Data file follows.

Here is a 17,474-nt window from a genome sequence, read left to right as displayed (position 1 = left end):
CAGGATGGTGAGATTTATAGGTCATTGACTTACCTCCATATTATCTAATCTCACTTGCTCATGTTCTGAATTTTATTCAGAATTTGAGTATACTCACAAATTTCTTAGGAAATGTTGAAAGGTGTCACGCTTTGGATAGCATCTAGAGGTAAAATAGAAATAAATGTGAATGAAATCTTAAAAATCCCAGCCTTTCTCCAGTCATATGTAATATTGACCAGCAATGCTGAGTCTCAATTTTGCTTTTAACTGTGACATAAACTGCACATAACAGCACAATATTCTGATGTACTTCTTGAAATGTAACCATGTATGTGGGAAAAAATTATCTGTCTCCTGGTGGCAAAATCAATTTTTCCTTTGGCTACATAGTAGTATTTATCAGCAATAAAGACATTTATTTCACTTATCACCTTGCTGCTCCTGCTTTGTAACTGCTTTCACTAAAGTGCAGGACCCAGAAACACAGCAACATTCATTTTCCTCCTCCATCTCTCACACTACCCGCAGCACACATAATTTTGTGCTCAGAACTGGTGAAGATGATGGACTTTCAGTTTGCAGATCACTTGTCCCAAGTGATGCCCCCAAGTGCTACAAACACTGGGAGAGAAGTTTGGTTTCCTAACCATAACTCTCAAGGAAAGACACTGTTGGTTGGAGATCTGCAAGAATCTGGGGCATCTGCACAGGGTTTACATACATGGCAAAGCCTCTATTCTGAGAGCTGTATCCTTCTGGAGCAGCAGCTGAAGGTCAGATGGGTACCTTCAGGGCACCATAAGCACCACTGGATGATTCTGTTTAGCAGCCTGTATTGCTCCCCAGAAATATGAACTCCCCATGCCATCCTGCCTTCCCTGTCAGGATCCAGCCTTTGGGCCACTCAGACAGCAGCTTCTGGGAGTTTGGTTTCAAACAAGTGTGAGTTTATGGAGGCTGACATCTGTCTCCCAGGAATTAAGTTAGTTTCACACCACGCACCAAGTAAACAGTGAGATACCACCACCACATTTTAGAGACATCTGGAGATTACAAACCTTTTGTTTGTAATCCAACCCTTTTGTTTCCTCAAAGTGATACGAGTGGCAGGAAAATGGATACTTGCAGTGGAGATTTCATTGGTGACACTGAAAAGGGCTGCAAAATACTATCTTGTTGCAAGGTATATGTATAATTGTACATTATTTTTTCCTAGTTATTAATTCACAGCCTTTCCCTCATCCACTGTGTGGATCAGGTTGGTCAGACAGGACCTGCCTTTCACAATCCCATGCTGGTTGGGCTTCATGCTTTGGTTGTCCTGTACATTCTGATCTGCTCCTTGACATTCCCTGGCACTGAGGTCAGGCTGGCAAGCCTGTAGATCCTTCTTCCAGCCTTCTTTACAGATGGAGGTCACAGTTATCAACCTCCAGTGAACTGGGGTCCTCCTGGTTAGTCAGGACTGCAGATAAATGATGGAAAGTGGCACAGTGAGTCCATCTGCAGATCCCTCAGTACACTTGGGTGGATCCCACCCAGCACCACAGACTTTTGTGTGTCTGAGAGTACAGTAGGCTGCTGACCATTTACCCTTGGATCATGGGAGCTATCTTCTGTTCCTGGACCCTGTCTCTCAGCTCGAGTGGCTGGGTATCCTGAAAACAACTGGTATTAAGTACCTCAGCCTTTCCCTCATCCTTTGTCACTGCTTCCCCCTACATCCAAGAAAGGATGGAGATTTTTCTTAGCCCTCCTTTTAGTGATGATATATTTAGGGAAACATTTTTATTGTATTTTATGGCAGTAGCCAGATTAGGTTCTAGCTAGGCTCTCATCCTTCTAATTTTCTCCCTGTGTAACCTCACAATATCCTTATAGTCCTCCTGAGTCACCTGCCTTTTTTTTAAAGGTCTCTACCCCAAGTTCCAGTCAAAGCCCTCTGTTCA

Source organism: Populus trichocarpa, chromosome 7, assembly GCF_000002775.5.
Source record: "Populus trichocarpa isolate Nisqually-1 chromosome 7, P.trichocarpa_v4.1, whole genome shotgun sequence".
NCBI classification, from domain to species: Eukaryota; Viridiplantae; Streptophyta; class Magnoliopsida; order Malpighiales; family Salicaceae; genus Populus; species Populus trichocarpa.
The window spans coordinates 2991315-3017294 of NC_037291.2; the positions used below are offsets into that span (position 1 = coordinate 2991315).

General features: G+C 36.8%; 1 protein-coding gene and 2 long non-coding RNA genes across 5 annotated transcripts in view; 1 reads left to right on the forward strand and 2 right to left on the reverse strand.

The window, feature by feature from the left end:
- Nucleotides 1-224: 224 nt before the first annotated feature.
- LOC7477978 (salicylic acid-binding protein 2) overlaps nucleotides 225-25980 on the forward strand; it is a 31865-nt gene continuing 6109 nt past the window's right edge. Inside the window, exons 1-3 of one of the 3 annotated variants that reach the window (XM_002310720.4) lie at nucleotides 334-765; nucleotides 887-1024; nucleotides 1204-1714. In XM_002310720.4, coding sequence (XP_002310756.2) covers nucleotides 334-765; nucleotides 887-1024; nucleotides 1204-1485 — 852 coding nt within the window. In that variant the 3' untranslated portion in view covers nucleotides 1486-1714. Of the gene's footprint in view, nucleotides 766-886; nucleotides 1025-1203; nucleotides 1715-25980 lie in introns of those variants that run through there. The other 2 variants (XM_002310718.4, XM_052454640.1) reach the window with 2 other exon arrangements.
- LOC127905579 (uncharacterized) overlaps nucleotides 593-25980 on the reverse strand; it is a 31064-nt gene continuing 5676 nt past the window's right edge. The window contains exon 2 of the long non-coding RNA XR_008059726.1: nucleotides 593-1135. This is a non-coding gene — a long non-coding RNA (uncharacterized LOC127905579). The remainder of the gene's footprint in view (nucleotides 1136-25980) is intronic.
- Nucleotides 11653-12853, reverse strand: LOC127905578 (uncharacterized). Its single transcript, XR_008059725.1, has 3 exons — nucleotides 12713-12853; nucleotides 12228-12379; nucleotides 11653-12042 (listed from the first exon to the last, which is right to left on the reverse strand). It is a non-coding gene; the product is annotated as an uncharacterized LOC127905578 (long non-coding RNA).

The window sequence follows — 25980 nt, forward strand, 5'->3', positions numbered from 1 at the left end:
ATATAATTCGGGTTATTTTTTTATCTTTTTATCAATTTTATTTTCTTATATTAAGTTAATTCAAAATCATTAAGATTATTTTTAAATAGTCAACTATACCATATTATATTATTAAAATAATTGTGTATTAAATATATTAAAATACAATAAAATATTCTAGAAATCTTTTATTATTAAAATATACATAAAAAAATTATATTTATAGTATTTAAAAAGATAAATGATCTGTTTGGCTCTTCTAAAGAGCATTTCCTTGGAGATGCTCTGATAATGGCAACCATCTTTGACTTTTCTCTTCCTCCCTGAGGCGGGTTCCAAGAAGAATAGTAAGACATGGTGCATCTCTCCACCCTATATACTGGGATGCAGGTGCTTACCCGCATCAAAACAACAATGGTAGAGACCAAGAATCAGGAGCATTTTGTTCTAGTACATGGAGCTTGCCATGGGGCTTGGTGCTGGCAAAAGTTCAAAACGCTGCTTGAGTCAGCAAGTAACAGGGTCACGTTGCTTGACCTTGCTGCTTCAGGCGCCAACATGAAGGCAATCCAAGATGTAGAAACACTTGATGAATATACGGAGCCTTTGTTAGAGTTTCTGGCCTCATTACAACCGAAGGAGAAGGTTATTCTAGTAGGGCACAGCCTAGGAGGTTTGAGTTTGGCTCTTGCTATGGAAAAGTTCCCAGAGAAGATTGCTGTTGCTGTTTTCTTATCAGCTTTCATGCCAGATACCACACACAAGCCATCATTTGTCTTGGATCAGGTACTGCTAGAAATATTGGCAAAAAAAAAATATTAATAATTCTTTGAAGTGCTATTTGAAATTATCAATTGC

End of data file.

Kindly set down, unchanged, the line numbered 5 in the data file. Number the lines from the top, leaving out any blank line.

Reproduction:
NCBI classification, from domain to species: Eukaryota; Viridiplantae; Streptophyta; class Magnoliopsida; order Malpighiales; family Salicaceae; genus Populus; species Populus trichocarpa.